Since first taking up the position of artistic director, Otaka Tadaaki has wanted to incorporate quality operettas into the NNTT Opera season. The aim is to appeal to a wide audience by presenting works of depth and substance, to expand the scope of the theatre's offerings. With a long list of great works to choose from, Otaka selected Die Fledermaus, the finest operetta by Johann Strauss II, the composer known the world over as the "King of Waltz".
The performance of Die Fledermaus has taken root as a New Year's Eve tradition in Vienna, where the music is performed as part of the world renowned Vienna New Year's Eve Concert of the Vienna Philharmonic. The NNTT production, which premiered in 2006, marked the directorial debut of Heinz Zednik, who is a singer with the Vienna State Opera. Zednik is a man intimately familiar with Die Fledermaus, and his repertoire includes four of the operetta's roles. His production was stylish, elegant, and quintessentially Viennese. Die Fledermaus is a work with a high entertainment factor, but one that demands not only strong voices but also skilled acting and expressiveness. We have assembled an outstanding cast and production team, with Dan Ettinger wielding the conductor's baton. The singers include the Vienna-born Adiran Erod. Don't miss this production of the comic opera Die Fledermaus, coming to the Opera Palace stage in December 2011.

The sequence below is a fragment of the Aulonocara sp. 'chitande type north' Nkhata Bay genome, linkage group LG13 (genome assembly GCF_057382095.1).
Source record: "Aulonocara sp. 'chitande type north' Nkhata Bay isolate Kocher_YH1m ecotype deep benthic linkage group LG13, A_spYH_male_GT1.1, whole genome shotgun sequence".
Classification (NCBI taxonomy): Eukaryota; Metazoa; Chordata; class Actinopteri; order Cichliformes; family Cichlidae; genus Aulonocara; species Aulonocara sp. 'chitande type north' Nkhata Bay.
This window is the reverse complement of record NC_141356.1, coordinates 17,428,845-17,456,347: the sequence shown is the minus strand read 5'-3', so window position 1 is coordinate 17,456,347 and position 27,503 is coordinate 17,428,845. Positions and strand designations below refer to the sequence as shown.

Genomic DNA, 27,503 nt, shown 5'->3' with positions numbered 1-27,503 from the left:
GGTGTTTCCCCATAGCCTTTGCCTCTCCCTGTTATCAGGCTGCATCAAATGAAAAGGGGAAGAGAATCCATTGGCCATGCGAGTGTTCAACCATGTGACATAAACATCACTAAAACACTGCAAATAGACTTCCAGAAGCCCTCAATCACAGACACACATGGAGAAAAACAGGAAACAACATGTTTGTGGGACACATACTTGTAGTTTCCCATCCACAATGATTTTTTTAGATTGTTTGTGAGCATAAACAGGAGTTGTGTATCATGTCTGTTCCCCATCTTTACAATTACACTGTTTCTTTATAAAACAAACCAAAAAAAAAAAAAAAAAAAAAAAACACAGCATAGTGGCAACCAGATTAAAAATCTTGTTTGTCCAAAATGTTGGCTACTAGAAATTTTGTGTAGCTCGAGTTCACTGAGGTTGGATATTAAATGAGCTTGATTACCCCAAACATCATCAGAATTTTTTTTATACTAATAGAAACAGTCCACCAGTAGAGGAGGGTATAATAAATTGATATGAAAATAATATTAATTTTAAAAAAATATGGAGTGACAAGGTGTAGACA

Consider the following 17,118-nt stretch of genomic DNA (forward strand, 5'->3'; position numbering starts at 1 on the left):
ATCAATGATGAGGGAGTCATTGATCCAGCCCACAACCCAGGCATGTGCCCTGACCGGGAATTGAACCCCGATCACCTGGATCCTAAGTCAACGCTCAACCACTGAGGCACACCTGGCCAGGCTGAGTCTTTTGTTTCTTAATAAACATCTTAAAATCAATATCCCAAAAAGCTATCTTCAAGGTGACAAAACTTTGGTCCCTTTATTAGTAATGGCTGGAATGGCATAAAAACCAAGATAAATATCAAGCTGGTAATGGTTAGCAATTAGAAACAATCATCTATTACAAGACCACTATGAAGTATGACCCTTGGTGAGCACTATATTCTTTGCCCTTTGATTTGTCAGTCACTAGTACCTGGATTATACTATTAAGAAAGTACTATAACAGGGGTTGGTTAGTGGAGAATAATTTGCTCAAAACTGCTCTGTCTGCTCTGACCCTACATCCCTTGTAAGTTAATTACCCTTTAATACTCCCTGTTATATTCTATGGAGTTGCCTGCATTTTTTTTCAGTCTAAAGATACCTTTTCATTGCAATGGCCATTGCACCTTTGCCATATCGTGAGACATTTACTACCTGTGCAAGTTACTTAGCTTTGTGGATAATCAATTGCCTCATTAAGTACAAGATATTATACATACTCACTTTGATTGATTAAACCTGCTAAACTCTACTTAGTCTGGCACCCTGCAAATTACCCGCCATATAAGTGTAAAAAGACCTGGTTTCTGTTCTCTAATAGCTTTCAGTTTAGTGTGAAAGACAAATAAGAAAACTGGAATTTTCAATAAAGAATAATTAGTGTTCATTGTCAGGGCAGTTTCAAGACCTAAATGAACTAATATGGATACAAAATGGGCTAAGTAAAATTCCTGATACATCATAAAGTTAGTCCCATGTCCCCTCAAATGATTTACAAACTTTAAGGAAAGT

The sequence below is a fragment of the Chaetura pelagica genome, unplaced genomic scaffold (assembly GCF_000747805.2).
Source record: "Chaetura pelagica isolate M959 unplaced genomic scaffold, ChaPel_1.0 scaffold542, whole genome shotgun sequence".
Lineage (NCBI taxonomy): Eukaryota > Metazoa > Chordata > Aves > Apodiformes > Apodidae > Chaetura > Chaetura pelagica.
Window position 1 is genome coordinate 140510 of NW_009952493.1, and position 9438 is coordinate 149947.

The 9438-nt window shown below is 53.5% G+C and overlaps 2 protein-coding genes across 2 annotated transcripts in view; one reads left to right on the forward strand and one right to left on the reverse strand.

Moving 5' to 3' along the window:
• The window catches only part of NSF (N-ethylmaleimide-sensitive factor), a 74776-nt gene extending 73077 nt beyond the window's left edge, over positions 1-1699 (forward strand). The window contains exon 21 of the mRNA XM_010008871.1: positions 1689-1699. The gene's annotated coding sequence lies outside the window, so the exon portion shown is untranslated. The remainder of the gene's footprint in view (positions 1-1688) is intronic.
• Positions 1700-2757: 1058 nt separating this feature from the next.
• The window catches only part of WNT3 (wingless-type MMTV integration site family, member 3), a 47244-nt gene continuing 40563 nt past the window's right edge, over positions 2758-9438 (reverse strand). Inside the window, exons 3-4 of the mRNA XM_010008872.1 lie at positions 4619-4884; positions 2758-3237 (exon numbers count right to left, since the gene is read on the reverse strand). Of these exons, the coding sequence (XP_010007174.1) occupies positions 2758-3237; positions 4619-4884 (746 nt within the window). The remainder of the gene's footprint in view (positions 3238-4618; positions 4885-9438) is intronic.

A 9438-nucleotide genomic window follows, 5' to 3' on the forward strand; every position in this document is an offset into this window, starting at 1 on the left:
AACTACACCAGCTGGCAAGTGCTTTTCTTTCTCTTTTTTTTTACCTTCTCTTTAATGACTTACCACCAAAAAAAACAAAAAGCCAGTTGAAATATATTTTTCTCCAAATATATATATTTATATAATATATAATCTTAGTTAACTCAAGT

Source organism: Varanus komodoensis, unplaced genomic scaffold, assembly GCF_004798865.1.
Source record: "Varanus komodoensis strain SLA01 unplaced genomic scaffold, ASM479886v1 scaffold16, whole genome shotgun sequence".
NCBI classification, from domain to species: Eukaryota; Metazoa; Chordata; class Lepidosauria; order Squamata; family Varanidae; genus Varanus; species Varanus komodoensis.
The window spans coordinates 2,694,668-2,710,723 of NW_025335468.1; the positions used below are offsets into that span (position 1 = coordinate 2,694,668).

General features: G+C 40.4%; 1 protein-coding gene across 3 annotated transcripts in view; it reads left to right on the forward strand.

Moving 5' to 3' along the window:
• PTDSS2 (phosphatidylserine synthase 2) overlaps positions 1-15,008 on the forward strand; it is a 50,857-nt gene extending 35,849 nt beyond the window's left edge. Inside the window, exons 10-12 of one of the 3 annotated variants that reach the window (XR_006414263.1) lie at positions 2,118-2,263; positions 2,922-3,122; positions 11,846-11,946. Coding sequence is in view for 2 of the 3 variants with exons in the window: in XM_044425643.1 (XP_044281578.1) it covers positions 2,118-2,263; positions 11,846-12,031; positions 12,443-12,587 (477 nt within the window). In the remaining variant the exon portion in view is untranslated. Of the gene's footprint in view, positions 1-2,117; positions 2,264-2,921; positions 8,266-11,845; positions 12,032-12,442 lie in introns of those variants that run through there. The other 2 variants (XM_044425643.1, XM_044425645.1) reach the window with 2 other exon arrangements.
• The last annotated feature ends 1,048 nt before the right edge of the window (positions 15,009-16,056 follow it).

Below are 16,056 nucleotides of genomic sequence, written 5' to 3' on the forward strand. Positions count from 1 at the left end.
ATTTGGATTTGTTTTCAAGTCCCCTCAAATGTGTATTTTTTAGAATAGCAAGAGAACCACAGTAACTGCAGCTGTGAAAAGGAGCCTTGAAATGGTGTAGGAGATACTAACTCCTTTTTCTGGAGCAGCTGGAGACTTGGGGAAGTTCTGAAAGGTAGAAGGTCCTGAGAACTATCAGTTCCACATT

(The National Ballet of Japan is scheduled to perform La Chauve-souris, in February 2012.)
Afternoon of the last day of the year. Gabriel von Eisenstein, staying with his wife Rosalinde at their villa outside Vienna, is angry: a mistake by his attorney is about to land him in jail. But at the urging of his friend Dr. Falke, he is secretly headed that evening for a ball at Prince Orlofsky's mansion, giving his wife the pretext that he is turning himself in at the jail. At the elegant ball, following Falke's instructions, Einstein has disguised himself as someone else; he flirts with a beautiful masked woman, not realizing it is his wife. Reporting to jail the next morning, Einstein accuses Rosalinde, who has also come running to the jail, of adultery. But she pulls out the watch he had given the masked woman the night before, and he is caught red-handed. Falke, the mastermind of this farce, now appears, and there is a grand finale-blaming it all on champagne.